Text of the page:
For those of us who grew up watching Dominique Dawes, Gabrielle Douglas' win in the women's gymnastics all-around competition completes a journey that started in the early 90s when we were just tweens. That's when we got hooked on gymnastics and watched every moment that was broadcast on national television. For a brief moment, I even wanted to be a gymnast. But I soon realized that twelve was just too late to start a journey toward the Olympic Games.
Even for those who couldn't dream of becoming an Olympic gymnast, Dawes gave us hope that we could accomplish things in sports and careers where there are no African-Americans.
Dominique Dawes also got me into the Olympic sport and the Olympic Games. She kept me on top of Olympic sport during the years when most people forget about it. Whether it was the national championships, the American cup, or the World Championships, I watched every minute of it to support her. I have vivid memories of an early Saturday morning when I watched Dawes lose the 1993 World Championships because she sat down on a vault.
By the 1996 Olympic Games, she was still in top form but not enough to win the all-around title. She came away with a team gold and an individual bronze. I was happy for her, but for me her Olympic journey didn't feel complete.
After Dominique Dawes retired, I didn't follow the sport closely. I didn't even follow the journey of Gabrielle Douglas. In fact, I didn't learn of Douglas until May of this year. I walked into the bathroom of an arena in Chicago and saw her fronting the advertisement of a gymnastics meet to be held in Chicago. I thought to myself, "is there another black girl in gymnastics now?" Even though I ingrained the image of her in my head, I sill didn't actively seek out information about her.
I watched her win the Olympic Trials in June but even though I was going to London for the Games, I didn't think to attempt to get tickets to the All-Around final. Getting gymnastics tickets from CoSport is an impossible feat, really only possible for those with the money -- $600 or more -- to get them.
After the team qualifications it finally clicked into my head. Gabrielle Douglas could possibly win the All-Around final and I could possibly see something I have wanted to see since I was 15 years old -- a black girl win the Olympic All-Around gymnastics final. And I could see it in person.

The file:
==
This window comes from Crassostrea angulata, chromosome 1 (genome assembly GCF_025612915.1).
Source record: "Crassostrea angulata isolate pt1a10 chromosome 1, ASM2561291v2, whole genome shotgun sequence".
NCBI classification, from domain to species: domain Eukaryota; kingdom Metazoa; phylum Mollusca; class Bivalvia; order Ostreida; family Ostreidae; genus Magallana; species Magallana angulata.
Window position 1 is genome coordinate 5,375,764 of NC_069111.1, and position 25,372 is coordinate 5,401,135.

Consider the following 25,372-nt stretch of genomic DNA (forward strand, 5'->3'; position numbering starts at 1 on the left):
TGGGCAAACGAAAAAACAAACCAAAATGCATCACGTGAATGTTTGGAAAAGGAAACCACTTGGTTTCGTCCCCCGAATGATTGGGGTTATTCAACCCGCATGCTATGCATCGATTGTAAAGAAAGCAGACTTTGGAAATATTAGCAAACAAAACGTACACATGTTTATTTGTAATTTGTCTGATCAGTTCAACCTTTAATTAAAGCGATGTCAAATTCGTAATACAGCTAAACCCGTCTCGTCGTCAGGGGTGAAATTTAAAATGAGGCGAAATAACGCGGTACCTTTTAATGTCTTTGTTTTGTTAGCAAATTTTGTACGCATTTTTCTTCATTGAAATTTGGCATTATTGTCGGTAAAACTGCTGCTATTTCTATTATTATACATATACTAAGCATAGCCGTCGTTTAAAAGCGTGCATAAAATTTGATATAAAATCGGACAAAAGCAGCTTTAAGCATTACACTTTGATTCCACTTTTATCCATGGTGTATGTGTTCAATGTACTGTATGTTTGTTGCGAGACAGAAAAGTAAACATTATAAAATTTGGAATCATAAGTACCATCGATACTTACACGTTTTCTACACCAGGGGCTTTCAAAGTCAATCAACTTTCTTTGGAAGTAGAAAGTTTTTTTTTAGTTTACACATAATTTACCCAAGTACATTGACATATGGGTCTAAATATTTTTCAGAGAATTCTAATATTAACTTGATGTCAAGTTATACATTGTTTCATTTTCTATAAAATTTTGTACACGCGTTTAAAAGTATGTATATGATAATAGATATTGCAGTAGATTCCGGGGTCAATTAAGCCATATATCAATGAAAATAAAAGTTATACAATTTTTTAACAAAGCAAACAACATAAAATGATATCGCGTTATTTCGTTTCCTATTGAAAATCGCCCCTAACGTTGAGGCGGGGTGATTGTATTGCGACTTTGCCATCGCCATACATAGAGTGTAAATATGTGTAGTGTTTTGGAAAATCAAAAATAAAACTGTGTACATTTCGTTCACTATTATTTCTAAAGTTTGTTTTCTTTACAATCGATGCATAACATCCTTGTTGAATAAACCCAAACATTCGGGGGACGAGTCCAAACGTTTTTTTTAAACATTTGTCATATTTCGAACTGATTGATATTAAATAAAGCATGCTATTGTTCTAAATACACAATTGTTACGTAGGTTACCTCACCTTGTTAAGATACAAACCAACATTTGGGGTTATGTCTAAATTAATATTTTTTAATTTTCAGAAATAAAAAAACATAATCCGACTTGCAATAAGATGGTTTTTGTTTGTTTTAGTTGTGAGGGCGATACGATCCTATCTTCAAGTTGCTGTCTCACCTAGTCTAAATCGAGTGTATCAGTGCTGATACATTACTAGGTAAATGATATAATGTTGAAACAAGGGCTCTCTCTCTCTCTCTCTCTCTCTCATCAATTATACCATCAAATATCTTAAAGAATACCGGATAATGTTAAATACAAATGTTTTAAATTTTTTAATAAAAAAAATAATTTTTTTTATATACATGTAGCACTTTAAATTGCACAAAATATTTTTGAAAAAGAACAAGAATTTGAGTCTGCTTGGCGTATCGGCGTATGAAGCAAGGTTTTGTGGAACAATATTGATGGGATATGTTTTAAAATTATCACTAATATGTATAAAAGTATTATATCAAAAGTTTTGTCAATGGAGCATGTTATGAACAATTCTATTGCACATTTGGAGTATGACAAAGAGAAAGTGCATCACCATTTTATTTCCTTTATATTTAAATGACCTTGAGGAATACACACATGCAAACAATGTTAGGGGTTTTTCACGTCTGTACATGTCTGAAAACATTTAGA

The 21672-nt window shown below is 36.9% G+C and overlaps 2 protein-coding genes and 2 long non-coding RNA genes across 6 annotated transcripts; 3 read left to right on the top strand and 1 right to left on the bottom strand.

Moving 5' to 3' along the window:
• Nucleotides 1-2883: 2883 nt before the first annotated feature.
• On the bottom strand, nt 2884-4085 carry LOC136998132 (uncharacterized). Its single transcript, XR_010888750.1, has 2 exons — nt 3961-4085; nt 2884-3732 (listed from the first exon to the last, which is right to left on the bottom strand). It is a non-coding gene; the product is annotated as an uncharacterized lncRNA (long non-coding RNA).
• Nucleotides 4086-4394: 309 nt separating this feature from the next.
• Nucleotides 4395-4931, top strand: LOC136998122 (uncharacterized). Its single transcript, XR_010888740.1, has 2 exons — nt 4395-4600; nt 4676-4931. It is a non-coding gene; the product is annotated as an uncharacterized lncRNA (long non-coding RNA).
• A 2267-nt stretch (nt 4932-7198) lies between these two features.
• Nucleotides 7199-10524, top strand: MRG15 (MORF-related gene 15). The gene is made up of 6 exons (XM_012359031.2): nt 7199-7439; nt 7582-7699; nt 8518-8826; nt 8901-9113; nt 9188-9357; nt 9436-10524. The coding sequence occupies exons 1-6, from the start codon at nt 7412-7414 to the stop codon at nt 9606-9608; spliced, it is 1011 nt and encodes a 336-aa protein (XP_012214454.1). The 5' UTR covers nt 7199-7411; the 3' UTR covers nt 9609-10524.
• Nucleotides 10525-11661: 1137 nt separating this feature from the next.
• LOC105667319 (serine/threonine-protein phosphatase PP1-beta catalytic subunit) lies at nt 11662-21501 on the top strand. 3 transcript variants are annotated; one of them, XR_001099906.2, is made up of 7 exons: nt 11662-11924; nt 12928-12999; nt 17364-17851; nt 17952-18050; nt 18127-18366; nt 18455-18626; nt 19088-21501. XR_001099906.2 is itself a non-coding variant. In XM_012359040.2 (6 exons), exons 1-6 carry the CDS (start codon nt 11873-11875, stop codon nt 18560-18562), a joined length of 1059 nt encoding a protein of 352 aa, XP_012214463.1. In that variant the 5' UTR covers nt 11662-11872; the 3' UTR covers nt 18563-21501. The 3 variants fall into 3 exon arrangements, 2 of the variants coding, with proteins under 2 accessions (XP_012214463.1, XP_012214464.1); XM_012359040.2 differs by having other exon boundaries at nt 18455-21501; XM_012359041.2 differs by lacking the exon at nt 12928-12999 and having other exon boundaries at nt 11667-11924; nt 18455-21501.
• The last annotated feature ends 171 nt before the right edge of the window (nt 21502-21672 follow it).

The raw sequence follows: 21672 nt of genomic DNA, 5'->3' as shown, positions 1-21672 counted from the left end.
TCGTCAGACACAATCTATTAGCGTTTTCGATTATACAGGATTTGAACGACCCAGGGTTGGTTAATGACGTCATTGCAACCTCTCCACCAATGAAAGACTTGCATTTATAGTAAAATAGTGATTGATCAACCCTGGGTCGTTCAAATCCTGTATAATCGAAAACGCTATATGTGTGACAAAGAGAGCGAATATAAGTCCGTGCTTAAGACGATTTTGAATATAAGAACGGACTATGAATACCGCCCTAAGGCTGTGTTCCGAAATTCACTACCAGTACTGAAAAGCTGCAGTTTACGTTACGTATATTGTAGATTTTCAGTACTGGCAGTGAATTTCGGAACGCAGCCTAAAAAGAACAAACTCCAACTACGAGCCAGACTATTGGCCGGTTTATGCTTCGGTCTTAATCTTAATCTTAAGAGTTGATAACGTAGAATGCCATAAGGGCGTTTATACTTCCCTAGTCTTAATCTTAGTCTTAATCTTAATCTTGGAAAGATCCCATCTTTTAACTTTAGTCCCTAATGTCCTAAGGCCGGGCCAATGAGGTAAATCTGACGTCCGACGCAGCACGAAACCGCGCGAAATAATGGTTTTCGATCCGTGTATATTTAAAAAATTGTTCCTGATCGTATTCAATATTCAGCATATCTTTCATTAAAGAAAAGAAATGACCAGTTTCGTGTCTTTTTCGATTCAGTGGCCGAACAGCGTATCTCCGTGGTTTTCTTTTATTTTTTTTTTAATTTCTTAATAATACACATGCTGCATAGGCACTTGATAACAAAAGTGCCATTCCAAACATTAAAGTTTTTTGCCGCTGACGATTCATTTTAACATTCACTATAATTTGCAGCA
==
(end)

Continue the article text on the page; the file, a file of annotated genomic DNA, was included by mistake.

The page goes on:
My hunt for one ticket to woman's gymnastics all-around final began.
I took my hunt to twitter. The first tweet I saw offered me a ticket for £250, the equivalent of $391. I just couldn't do it. I reached out to my social media family and asked them how much they would pay to see Gabby Douglas. My aunt Minnie, responded with $325, but even she didn't think that tickets at that price were available.
On the day of the event, a new twitter friend, @sukpatel, offered me 4 tickets for £1000 pounds or 1 ticket for £295 pounds, or $461. Was watching Gabby win worth that much? I quickly had to make a decision on how much I was willing to pay for the ticket. I decided to ask @sukpatel if he would take £60 off if I photographed his family. He agreed. I was down to £235, or $367.
By the time Suk and I agreed on the price, it was noon and the competition started at 4:30pm. I jumped in the shower and ran out the apartment on the way to the North Greewhich arena. I was going to see Gabby Douglas possibly win a gold medal!
I met Suk at the 02 shop in the arena. We had a hoot hanging out and chatting about the Games. Check out this video I took with him below about him getting all his tickets for the Games.
During the competition, Gabby led on each rotation. Each time she went up, whether the uneven bars, balanced beam, the people in my seating area, all Americans, cringed with fear. We held our breath until she finished every routine. By the time she performed on the floor exercise, I knew she had it in the bag. This win made me feel so good that my sports experience at the Olympic Games is complete. I feel satisfied, having watched Gabby become the first African-American to win the Women's All-Around competition. I don't need to see another sport at the Games (though I have about 5 more events to see).
Although Gabby was the winner, I couldn't stop thinking about Dominique Dawes, and how she paved the way for Gabby and started my obsession with Olympic Sport. Gabby also closed a chapter in my life. She won the Gold Medal that I wanted Dominique to win. Now she's getting young black girls into Olympic Sport and showing them that they can do anything with hard work.
Thank you Dominique. Thank you Gabby.
Follow Kiratiana Freelon on Twitter: www.twitter.com/kiratiana